It’s a family tradition







Frank J. Green, former three-term Blount County probate judge and commission chairman, administers the oath for the same office to his son Chris on the steps of the Blount County Courthouse Tuesday, assisted by Chris’s wife Pam, who he called “my counselor and psychiatrist.” The younger Green was elected probate judge/commission chairman without opposition in the primary early this year. He was appointed to assume duties of the office more than four months early by Gov. Robert Bentley last week when then Probate Judge/Commission Chairman David Standridge retired to run for state office. Green told the large crowd assembled in front of the courthouse for the ceremony “it is time for Blount County to make a fresh start.” He made four promises to citizens: (1) to serve all those requiring probate court services with respect and dignity, whether they are wearing “a three-piece suit or bib overalls,” (2) to do his best to provide fresh, new ideas for county government, (3) to work with commissioners and others for the good of the county, and (4) “to make you feel welcome when you come to the courthouse.” – Ron Gholson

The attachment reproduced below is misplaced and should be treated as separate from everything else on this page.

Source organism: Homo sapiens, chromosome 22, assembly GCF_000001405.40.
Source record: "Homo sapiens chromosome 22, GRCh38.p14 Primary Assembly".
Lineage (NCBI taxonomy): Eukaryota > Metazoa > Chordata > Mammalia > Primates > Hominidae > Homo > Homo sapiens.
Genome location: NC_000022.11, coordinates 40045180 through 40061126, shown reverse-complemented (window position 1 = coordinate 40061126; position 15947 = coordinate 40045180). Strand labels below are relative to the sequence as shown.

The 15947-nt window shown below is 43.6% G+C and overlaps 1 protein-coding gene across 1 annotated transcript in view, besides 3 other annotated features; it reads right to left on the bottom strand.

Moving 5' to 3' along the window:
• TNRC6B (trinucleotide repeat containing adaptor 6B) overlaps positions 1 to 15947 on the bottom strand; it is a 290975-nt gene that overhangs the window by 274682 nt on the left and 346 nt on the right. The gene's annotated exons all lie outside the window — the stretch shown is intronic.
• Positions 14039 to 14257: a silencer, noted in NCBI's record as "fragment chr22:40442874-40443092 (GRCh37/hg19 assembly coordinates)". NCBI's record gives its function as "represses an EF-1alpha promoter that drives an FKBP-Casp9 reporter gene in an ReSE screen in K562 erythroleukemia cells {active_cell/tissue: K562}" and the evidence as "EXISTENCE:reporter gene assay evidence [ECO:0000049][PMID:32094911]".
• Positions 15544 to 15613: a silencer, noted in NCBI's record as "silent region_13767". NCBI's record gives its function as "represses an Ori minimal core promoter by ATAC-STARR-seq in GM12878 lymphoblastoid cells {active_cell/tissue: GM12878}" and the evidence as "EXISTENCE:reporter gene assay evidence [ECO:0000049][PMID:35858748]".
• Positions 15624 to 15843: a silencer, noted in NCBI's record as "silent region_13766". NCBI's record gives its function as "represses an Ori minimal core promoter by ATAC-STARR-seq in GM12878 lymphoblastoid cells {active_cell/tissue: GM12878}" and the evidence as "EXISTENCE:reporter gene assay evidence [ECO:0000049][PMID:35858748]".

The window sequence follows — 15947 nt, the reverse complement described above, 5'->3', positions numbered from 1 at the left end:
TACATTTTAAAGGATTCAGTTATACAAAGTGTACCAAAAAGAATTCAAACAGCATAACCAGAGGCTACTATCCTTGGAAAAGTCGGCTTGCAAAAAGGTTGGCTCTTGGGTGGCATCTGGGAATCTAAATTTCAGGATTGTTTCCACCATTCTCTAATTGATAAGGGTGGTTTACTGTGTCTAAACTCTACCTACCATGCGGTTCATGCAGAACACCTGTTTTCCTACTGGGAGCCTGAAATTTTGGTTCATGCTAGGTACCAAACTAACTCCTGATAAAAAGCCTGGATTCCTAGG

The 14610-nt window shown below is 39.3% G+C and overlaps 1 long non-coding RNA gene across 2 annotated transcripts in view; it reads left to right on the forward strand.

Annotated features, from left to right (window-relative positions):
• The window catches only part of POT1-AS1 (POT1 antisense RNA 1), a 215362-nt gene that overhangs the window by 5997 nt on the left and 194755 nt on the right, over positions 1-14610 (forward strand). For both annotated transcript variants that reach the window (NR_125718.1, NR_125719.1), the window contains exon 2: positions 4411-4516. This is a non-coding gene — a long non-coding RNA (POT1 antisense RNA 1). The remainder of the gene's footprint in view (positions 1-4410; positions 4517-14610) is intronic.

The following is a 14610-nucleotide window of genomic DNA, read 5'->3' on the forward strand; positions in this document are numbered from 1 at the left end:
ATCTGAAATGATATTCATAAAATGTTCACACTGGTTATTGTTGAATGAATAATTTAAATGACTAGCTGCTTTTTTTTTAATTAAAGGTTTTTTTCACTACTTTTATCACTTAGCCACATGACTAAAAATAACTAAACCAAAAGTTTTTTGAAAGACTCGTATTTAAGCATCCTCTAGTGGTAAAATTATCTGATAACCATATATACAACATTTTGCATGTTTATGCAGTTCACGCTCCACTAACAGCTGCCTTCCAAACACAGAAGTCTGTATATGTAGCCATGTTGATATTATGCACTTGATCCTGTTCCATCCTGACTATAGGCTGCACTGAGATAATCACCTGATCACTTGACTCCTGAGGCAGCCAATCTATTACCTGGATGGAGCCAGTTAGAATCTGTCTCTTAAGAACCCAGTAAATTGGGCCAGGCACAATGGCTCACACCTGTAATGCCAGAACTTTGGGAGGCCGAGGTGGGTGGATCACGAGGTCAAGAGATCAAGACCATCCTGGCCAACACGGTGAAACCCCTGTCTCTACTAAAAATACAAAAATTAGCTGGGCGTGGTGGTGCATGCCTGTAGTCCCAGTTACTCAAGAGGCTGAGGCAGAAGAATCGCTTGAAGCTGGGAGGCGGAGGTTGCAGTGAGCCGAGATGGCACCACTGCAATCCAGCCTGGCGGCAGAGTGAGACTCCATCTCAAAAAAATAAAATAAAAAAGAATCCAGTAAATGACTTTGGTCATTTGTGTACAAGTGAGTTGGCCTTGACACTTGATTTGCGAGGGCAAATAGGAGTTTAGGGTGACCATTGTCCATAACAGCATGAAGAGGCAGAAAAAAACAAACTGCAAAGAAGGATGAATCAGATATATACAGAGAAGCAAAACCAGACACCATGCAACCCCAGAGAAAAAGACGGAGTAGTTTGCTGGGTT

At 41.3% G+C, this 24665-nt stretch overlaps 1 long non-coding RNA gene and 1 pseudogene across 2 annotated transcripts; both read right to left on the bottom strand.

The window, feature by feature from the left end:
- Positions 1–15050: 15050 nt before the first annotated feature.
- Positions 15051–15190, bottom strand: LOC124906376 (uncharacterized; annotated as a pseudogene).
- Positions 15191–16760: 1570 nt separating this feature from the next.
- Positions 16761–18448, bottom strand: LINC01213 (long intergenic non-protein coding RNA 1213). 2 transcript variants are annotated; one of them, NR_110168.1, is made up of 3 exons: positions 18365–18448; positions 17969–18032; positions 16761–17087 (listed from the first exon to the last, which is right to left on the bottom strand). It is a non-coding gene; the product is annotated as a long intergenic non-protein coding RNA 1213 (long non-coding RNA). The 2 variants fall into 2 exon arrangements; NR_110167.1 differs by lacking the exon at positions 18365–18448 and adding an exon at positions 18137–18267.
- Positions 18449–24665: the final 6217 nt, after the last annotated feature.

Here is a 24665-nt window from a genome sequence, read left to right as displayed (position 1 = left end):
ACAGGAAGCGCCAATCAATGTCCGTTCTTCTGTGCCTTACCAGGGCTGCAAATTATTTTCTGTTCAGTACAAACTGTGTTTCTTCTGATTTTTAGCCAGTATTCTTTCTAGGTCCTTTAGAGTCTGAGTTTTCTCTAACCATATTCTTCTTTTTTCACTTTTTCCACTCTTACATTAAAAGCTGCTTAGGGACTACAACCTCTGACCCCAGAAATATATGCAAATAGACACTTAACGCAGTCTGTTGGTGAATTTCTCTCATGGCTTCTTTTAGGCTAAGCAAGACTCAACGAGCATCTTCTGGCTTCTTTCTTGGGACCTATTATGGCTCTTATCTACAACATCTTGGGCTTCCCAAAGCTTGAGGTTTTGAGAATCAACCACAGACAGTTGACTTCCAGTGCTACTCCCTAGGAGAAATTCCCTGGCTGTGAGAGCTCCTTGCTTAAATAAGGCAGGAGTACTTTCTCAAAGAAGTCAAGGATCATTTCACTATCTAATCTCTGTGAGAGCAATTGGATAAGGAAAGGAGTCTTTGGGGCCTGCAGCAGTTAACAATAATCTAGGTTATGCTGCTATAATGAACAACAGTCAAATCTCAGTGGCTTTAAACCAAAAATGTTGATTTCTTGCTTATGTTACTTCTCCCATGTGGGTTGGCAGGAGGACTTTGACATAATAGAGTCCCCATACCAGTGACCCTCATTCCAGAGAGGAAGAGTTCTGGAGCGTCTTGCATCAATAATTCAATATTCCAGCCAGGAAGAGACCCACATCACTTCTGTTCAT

Frank J. Green, former three-term Blount County probate judge and commission chairman, administers the oath for the same office to his son Chris on the steps of the Blount County Courthouse Tuesday, assisted by Chris’s wife Pam, who he called “my counselor and psychiatrist.” The younger Green was elected probate judge/commission chairman without opposition in the primary early this year. He was appointed to assume duties of the office more than four months early by Gov. Robert Bentley last week when then Probate Judge/Commission Chairman David Standridge retired to run for state office. Green told the large crowd assembled in front of the courthouse for the ceremony “it is time for Blount County to make a fresh start.” He made four promises to citizens: (1) to serve all those requiring probate court services with respect and dignity, whether they are wearing “a three-piece suit or bib overalls,” (2) to do his best to provide fresh, new ideas for county government, (3) to work with commissioners and others for the good of the county, and (4) “to make you feel welcome when you come to the courthouse.” – Ron Gholson